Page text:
21 April 2016
Today the UK government announced it is to take in up to 3,000 more refugees from war-torn Syria by 2020. The majority of these will be vulnerable children.
The government called the move the "largest resettlement programme for children in the world".
This is in addition to the UK prime minister's pledge to take 20,000 refugees by 2020.
The scheme is for unaccompanied children as well as those considered at risk of abuse and exploitation.
Responding to the announcement Alex Fraser, director of refugee support at the British Red Cross said:
"The Red Cross welcomes the announcement by the UK Government of further resettlement places for children at risk, giving a place of safety to some of the most vulnerable of those caught in this crisis.
“No child should have to risk their life to escape conflict or insecurity and this is an example of the type of safe and legal routes which are so desperately needed.
“We are also committed to continuing to work with the UK government, and other European governments, in ensuring more refugees can use the Dublin system to reunite with their families within Europe.”
The Dublin Regulation is an EU law that sets out member states’ responsibilities around asylum seeker applications. Family unity takes precedence over other criteria (e.g. through which country someone first entered the EU) when deciding which member state is responsible for processing an asylum claim.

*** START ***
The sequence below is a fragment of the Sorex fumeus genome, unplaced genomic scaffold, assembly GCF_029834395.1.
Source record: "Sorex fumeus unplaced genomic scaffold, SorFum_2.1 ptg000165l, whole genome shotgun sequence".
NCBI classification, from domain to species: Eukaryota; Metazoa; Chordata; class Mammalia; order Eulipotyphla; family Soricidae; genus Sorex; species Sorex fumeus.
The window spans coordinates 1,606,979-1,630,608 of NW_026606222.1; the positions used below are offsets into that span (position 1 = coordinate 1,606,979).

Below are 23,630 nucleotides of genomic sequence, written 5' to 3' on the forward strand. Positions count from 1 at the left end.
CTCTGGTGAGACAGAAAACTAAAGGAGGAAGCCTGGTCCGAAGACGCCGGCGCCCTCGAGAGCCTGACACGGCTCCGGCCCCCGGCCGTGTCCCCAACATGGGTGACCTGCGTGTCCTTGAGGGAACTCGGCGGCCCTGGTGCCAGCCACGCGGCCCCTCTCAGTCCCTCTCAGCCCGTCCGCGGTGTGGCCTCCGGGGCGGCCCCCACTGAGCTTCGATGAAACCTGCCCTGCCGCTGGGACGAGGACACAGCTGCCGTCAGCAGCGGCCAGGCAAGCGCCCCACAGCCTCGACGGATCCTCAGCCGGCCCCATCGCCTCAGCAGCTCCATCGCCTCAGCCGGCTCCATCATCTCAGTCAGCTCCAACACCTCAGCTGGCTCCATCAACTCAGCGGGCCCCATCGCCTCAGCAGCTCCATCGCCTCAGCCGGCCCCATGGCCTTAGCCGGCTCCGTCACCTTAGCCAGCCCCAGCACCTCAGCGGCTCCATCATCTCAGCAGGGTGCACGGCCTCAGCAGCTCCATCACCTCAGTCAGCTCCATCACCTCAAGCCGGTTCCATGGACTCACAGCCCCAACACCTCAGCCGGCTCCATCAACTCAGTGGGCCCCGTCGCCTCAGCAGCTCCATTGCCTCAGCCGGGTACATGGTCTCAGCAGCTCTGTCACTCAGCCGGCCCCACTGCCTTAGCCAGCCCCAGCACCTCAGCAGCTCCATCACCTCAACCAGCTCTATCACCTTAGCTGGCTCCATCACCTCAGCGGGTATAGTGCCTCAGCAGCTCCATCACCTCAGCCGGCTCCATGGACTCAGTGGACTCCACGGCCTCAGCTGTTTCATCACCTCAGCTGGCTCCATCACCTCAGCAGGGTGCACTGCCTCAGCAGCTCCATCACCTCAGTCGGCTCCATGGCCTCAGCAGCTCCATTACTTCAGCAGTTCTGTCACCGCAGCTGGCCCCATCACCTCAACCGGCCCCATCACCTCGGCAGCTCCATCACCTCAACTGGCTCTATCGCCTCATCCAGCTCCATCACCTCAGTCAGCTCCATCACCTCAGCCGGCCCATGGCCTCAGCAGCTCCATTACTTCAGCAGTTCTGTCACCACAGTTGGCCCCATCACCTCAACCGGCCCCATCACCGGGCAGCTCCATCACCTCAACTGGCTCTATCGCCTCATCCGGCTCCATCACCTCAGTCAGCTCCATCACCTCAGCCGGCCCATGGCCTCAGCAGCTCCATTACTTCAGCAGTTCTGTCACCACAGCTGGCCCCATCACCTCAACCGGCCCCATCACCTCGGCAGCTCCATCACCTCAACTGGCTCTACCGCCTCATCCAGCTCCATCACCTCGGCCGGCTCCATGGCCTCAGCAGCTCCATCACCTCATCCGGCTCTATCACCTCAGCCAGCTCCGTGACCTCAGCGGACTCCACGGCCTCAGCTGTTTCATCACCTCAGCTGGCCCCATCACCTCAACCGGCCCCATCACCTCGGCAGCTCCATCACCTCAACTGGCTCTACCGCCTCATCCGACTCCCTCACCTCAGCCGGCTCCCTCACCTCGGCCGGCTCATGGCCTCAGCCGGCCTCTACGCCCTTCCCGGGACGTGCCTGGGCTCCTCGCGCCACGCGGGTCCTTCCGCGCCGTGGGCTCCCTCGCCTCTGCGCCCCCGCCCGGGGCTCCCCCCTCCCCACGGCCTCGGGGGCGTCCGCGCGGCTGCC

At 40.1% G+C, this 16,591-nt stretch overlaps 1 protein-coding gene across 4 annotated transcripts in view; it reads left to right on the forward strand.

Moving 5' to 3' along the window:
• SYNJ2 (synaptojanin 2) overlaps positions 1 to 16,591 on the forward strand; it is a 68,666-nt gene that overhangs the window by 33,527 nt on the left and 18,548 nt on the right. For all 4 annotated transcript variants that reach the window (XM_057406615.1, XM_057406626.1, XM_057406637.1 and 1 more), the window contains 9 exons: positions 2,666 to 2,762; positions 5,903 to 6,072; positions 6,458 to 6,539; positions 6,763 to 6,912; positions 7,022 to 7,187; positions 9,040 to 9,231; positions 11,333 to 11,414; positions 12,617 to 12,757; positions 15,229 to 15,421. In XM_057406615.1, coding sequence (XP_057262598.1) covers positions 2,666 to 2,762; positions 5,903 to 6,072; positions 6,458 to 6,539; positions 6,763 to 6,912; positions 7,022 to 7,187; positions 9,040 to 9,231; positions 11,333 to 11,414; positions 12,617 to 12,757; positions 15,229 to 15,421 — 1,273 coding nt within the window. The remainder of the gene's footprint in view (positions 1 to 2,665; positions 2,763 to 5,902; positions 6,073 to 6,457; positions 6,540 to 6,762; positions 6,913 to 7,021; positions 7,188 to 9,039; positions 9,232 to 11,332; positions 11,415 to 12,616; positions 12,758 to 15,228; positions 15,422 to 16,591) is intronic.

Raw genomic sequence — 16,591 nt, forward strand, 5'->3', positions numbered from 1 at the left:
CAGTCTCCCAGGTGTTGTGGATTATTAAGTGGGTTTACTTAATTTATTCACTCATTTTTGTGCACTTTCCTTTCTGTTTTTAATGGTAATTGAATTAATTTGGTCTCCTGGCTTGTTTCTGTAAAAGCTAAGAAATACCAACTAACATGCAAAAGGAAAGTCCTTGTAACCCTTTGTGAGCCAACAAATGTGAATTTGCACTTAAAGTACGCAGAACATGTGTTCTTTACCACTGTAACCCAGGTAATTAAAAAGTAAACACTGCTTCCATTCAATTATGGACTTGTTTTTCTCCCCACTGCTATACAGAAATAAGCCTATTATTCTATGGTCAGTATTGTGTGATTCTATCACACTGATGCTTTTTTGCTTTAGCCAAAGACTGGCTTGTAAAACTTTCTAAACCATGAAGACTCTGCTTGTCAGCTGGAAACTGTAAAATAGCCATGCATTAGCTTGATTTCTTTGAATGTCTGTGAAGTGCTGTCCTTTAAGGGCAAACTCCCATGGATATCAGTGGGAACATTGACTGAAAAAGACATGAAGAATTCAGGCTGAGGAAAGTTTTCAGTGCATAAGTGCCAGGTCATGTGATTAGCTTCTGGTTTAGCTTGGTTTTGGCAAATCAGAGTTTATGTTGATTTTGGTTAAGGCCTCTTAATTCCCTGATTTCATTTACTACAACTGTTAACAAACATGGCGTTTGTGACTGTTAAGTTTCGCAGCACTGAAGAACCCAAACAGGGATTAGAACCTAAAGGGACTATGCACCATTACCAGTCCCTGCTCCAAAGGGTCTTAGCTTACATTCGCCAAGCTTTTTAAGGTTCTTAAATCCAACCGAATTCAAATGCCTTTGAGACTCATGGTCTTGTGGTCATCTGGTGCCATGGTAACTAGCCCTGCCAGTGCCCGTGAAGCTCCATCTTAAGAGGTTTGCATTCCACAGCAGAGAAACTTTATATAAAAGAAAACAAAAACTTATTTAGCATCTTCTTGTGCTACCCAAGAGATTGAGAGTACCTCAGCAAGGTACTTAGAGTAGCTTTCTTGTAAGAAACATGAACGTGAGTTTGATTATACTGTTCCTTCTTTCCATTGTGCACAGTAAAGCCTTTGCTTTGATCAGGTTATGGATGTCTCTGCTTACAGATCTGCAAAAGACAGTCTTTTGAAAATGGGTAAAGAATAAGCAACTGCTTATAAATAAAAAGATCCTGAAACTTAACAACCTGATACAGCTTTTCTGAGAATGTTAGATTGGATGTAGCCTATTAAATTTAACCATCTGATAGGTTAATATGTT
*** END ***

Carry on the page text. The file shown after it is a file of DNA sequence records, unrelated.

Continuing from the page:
Alex said: “This system should be fully utilised, including for parents with young children stuck in European camps.
Go further and faster
"However, we urge the UK government to go further and faster in supporting refugees and reuniting refugee families torn apart by conflict, including the many thousands of children in Europe.
“That must include expanding family reunion criteria so parents are not separated from their children.
“Right now the rules remain too inflexible and can prolong division instead of prioritising family unity, leaving desperate people with little option but to undertake dangerous journeys to try and reunite with their families.”
The British Red Cross is one of the UK’s largest providers of support to refugees and asylum seekers. We work with unaccompanied minors in London, Kent and Hampshire, the main points of entry to the UK.
The Red Cross is campaigning to change policies in the UK and the wider EU to expand safe and legal routes – starting with refugee family reunion.